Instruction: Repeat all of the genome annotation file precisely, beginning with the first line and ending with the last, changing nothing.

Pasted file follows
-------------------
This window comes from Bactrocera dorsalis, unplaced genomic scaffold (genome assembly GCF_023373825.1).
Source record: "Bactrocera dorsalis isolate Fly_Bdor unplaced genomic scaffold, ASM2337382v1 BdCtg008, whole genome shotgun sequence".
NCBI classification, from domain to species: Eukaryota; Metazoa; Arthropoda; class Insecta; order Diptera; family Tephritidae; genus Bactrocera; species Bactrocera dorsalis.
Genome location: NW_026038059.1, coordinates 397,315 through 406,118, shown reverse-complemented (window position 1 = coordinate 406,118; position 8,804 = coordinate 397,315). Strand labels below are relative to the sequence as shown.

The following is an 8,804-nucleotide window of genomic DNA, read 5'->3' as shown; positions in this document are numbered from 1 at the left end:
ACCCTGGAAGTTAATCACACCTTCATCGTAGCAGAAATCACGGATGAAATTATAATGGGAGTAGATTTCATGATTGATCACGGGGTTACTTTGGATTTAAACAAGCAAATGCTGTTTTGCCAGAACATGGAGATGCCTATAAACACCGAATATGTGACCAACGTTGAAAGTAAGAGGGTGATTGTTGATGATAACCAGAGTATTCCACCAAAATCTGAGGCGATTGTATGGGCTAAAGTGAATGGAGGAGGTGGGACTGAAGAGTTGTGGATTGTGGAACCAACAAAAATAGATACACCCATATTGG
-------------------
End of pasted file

This window comes from Bactrocera dorsalis, unplaced genomic scaffold (genome assembly GCF_023373825.1).
Source record: "Bactrocera dorsalis isolate Fly_Bdor unplaced genomic scaffold, ASM2337382v1 BdCtg008, whole genome shotgun sequence".
NCBI classification, from domain to species: Eukaryota; Metazoa; Arthropoda; class Insecta; order Diptera; family Tephritidae; genus Bactrocera; species Bactrocera dorsalis.
Genome location: NW_026038059.1, coordinates 397,315 through 406,118, shown reverse-complemented (window position 1 = coordinate 406,118; position 8,804 = coordinate 397,315). Strand labels below are relative to the sequence as shown.

The following is an 8,804-nucleotide window of genomic DNA, read 5'->3' as shown; positions in this document are numbered from 1 at the left end:
ACCCTGGAAGTTAATCACACCTTCATCGTAGCAGAAATCACGGATGAAATTATAATGGGAGTAGATTTCATGATTGATCACGGGGTTACTTTGGATTTAAACAAGCAAATGCTGTTTTGCCAGAACATGGAGATGCCTATAAACACCGAATATGTGACCAACGTTGAAAGTAAGAGGGTGATTGTTGATGATAACCAGAGTATTCCACCAAAATCTGAGGCGATTGTATGGGCTAAAGTGAATGGAGGAGGTGGGACTGAAGAGTTGTGGATTGTGGAACCAACAAAAATAGATACACCCATATTGG